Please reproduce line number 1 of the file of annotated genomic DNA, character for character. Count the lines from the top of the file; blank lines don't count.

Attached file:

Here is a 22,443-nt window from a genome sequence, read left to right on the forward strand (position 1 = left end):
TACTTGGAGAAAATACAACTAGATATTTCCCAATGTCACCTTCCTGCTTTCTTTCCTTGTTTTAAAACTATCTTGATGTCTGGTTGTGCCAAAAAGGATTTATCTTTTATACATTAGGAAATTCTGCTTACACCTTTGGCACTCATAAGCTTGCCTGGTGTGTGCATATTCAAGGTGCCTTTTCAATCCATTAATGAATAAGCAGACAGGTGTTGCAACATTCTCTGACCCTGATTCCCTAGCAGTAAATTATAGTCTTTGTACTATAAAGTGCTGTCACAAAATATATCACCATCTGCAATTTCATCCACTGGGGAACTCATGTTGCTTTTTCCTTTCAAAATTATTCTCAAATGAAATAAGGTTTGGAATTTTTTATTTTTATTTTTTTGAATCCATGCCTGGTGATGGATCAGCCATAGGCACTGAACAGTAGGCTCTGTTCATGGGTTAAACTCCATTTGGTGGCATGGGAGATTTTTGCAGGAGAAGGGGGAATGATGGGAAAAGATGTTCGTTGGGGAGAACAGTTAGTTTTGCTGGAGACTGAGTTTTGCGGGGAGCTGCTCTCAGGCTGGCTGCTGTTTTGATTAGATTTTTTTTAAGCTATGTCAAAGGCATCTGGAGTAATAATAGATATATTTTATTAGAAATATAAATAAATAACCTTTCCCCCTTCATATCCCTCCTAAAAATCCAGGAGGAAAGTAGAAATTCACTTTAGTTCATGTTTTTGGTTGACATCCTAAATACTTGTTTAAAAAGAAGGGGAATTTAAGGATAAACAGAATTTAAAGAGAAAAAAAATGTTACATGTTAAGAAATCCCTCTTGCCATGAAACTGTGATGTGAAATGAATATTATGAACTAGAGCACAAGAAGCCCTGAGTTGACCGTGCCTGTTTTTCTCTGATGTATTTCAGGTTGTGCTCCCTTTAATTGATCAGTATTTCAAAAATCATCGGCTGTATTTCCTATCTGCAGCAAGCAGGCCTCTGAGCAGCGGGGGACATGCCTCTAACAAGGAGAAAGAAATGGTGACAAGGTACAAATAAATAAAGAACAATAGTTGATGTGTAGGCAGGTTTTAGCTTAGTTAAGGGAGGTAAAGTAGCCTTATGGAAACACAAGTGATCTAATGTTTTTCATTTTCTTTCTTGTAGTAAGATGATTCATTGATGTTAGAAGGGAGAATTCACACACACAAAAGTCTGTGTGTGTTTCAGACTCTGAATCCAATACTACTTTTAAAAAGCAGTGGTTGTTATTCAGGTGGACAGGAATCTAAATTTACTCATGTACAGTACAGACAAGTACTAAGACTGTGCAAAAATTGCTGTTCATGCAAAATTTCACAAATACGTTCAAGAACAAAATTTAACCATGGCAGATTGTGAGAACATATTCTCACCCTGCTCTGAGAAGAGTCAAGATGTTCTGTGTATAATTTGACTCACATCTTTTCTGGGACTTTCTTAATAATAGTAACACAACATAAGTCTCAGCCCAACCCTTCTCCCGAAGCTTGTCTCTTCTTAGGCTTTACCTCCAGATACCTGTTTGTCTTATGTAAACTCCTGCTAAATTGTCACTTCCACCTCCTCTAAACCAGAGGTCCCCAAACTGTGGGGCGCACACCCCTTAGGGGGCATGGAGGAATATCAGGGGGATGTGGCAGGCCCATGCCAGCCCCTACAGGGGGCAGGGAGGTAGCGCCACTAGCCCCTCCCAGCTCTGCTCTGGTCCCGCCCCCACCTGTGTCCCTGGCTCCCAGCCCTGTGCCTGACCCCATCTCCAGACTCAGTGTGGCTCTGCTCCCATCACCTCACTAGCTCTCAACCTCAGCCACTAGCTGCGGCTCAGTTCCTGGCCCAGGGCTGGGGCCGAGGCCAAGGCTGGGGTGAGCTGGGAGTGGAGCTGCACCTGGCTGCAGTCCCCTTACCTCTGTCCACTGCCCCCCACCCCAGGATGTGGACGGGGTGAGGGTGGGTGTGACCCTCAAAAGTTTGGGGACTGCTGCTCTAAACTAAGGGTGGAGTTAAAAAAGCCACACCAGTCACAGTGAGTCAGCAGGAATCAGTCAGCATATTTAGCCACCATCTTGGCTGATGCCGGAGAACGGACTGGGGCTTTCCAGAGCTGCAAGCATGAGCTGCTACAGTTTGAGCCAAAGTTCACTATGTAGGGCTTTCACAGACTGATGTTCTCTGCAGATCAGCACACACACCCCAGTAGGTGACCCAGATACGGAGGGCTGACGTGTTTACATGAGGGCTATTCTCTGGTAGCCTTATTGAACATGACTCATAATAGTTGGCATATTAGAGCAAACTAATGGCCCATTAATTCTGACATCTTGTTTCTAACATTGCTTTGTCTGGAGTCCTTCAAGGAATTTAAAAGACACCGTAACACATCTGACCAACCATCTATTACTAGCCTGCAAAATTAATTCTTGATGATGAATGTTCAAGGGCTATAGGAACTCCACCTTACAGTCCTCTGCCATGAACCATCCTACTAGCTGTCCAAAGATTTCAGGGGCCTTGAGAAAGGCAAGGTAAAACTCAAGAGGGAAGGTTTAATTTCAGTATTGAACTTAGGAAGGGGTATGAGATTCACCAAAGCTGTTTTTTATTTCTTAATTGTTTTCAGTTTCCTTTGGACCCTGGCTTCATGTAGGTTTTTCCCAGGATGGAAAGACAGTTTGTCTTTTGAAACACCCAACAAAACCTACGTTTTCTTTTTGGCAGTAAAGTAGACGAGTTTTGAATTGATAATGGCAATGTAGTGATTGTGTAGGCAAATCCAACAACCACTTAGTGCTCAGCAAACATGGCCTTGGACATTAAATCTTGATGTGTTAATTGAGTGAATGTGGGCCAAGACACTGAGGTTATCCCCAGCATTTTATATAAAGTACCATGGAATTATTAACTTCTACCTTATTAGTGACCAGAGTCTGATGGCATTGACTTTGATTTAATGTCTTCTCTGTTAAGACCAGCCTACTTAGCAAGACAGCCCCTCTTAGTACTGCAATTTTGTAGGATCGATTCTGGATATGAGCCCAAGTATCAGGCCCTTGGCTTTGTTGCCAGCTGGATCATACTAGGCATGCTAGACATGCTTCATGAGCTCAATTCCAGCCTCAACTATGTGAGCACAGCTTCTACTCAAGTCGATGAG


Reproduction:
Here is a 22,443-nt window from a genome sequence, read left to right on the forward strand (position 1 = left end):